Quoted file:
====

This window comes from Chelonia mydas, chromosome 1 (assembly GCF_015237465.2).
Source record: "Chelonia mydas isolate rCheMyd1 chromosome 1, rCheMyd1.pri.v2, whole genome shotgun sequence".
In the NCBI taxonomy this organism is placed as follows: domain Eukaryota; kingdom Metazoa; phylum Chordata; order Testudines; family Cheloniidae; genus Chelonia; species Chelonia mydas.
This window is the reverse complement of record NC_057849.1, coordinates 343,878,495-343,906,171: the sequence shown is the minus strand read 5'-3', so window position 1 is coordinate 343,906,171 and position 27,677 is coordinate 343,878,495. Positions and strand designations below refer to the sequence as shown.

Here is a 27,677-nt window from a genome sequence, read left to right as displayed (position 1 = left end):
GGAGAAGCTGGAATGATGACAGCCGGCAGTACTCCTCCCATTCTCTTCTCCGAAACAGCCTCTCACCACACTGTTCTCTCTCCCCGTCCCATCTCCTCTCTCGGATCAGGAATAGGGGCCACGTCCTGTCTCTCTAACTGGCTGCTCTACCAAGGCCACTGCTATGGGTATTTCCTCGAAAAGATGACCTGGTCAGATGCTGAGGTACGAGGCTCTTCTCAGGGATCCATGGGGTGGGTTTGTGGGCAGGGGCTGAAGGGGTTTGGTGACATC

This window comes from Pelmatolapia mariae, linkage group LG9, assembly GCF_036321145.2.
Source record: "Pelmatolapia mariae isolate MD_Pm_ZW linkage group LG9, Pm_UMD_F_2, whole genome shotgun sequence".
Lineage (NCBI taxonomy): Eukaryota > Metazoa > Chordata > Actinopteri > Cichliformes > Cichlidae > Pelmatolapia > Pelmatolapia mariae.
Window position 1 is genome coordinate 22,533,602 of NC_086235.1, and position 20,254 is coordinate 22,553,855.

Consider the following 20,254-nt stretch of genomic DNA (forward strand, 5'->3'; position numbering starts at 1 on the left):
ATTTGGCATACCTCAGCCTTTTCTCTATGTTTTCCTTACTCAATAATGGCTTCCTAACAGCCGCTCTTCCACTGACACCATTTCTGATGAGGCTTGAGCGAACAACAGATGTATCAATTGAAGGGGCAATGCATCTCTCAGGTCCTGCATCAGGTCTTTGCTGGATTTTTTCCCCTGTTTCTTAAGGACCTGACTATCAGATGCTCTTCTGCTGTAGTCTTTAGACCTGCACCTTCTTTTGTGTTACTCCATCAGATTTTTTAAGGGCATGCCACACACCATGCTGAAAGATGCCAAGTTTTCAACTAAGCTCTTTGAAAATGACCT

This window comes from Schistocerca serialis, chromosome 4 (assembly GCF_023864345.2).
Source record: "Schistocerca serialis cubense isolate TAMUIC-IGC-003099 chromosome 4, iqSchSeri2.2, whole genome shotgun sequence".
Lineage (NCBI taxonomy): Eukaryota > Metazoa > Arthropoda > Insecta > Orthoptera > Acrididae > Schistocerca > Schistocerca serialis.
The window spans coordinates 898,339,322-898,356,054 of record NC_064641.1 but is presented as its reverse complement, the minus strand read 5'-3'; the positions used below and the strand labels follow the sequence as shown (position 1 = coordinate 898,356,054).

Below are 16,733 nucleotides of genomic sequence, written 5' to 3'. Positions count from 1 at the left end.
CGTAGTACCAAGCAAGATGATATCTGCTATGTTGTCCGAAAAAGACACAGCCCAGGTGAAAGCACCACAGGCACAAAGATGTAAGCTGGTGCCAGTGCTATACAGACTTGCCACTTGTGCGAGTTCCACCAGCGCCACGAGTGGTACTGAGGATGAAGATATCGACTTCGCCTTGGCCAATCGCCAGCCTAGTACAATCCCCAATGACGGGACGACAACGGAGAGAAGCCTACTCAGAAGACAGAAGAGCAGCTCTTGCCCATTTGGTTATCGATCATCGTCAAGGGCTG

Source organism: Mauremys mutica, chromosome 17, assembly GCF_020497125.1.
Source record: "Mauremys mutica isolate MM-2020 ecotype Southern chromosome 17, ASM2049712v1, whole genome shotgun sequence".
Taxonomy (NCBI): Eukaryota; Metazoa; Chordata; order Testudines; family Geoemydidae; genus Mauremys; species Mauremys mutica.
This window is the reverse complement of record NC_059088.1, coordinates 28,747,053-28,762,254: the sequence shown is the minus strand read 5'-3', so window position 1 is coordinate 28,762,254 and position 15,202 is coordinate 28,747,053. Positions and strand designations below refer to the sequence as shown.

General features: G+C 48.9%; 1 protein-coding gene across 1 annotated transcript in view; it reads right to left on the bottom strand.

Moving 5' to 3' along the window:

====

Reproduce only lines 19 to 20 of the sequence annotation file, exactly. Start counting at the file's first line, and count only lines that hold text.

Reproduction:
Source organism: Mauremys mutica, chromosome 17, assembly GCF_020497125.1.
Source record: "Mauremys mutica isolate MM-2020 ecotype Southern chromosome 17, ASM2049712v1, whole genome shotgun sequence".